By Severino Samonte
Of the more than 80 bishoprics of the Roman Catholic Church in the country, the 19-year-old Diocese of Novaliches in the Ecclesiastical Province or Archdiocese of Manila under Archbishop Jose F. Cardinal Advincula can be considered unique.
For starters, it is the only Philippine diocese named after a former town reduced to a barrio (now called barangay) more than a century ago. Its territorial jurisdiction covers big portions of two Metropolitan Manila premier cities that have their dioceses – Quezon City and Caloocan City.
It comprises the northern section of Quezon City from Tandang Sora Avenue, leading northward and comprising all barangays of Districts 2 and 5, Barangay Matandang Balara (from District 3), and the District 6 barangays of Pasong Tamo, Sauyo, and Talipapa, including portions of barangays Tandang Sora and Culiat found north of Tandang Sora Avenue, as well as the northern part of Caloocan City.
It is also peculiarly different from all of the other dioceses in Luzon, the Visayas, and Mindanao as the name of the local diocese does not represent a specific town, city, or province of the country.
These peculiar attributes have prompted Quezon City 5th District Rep. Alfred Vargas to post in his Facebook page titled “Did you know?” this trivia: “Novaliches is the only barangay (formerly called barrio) in the country today which has its own diocese – the Diocese of Novaliches, which was created by Pope John Paul II on Dec. 7, 2002.”
His observation has enough basis, for indeed, the Diocese of Novaliches is very much unlike the adjoining dioceses of Cubao, Pasig, Parañaque, and Caloocan in Metro Manila; Antipolo in Rizal; Malolos in Bulacan; Cabanatuan in Nueva Ecija; Balanga in Bataan; Romblon in Southern Luzon; Capiz in the Visayas; and Cotabato in Mindanao, among others.
The directory of the Catholic Bishops’ Conference of the Philippines (CBCP) shows that the names of the country’s Catholic bishoprics usually denote either a province, a city, or a municipality.
The Diocese of Novaliches was canonically established on Jan. 16, 2003, from the Ecclesiastical Province of Manila by Pope John Paul II.
The former town of Novaliches existed from the Spanish regime in September 1855 until the early part of the American occupation when it was reduced to a barrio of Caloocan town in Rizal province in 1903.
The original town, where 12 vicariates and more than 70 parishes and churches are located, is now divided between Quezon City and Caloocan City.
As a result, people looking at the Philippine map can no longer see any trace of the original Novaliches town, very much unlike the other eight dioceses of the Archdiocese of Manila, which are Cubao, Pasig, Caloocan, and Parañaque in Metro Manila, and Antipolo in Rizal, Imus in Cavite, San Pablo in Laguna, and Malolos in Bulacan.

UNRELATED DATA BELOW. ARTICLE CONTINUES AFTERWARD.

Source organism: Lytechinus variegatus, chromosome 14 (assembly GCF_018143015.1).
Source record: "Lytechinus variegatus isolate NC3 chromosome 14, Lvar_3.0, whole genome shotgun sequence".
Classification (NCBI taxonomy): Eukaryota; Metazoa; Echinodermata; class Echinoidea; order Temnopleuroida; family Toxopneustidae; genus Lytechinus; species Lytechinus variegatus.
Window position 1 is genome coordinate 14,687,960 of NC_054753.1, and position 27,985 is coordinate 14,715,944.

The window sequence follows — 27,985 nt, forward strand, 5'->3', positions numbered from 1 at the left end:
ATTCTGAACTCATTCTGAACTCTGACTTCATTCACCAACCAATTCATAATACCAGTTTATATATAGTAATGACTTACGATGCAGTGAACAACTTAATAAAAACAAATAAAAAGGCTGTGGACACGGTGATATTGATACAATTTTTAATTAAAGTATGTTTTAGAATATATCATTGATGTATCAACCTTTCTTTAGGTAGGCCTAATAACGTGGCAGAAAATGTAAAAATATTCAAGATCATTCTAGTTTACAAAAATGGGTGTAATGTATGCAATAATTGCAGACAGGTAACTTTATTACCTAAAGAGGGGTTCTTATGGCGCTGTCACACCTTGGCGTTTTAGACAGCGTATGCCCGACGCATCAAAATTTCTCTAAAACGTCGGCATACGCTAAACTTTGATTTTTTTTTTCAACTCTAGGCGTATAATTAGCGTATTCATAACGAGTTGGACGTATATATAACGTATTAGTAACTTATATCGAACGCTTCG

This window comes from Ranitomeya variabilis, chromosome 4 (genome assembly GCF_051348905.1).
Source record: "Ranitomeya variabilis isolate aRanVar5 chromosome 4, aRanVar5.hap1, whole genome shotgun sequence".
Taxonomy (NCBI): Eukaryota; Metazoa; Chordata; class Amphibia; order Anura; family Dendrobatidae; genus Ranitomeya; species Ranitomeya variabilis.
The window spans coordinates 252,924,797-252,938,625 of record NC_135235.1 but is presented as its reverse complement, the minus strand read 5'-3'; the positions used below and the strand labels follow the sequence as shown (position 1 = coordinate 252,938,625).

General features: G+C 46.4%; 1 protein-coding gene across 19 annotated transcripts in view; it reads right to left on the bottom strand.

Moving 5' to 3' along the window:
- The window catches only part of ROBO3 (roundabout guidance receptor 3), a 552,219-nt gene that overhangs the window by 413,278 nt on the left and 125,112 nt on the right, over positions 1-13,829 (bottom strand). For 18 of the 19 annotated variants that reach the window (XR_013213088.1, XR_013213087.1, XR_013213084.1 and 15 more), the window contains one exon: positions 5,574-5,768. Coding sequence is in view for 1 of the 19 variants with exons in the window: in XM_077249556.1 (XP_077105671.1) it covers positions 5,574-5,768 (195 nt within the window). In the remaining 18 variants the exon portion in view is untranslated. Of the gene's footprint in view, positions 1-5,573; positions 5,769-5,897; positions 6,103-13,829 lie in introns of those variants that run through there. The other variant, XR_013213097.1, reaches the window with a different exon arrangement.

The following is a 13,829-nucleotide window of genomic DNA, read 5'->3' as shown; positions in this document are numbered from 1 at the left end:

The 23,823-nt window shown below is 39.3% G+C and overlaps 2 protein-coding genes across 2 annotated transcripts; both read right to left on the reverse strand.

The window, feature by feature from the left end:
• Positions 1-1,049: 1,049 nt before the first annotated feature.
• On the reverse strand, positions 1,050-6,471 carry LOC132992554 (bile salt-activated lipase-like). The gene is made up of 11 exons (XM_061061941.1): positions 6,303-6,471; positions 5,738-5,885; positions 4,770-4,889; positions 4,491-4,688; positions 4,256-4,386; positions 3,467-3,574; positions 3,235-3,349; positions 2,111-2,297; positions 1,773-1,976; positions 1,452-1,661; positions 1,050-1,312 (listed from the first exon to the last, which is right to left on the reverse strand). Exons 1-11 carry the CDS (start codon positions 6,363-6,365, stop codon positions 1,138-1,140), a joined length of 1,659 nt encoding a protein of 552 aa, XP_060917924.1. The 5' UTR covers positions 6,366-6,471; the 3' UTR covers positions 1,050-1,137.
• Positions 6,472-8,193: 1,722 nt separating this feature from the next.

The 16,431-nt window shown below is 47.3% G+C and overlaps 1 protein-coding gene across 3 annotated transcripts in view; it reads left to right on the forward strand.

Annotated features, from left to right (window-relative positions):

It is estimated that the Novaliches diocese accounts for at least half of the more than 2.93 million people of Quezon City and about the same ratio of the population of 1.58 million of Caloocan City.
The Diocese of Parañaque covers the adjacent cities of Parañaque, Las Piñas and Muntinlupa. On the other hand, the Diocese of Cubao, created on June 28, 2003, comprises the southern half of Quezon City, specifically Districts 1, 3, and 4.
The Diocese of Pasig, established also in 2003, covers the cities of Pasig and Taguig, as well as the town of Pateros.
The first head of the Novaliches diocese was Bishop Teodoro C. Bacani Jr. He became Bishop Emeritus of Novaliches upon his replacement by Bishop Antonio G. Tobias sometime in 2003. Its present bishop is the Most Rev. Roberto O. Gaa.
The diocese, which is dedicated to Jesus Christ, the Good Shepherd, has its cathedral along Regalado Avenue Extension in Fairview, Novaliches. It has a total land area of 138 square km.
The boundaries of the Novaliches diocese are San Jose Del Monte City, Meycauayan City, and Marilao town in Bulacan on the north; Marikina City and the towns of Rodriguez (formerly Montalban) and San Mateo in Rizal on the east; Tandang Sora Avenue and Mactan Avenue in Diliman, Quezon City on the south; and Caloocan City-South and Valenzuela City on the west.
The dozen vicariates of the diocese are those of the Christ the King; Our Lady of Lourdes; Santo Niño; Holy Cross; Ascension of Our Lord; Good Shepherd; Holy Spirit; Shrine and Parish of Our Lady of Mercy; San Bartolome; San Isidro Labrador; St. Peter; and Ina ng Lupang Pangako. (PNA)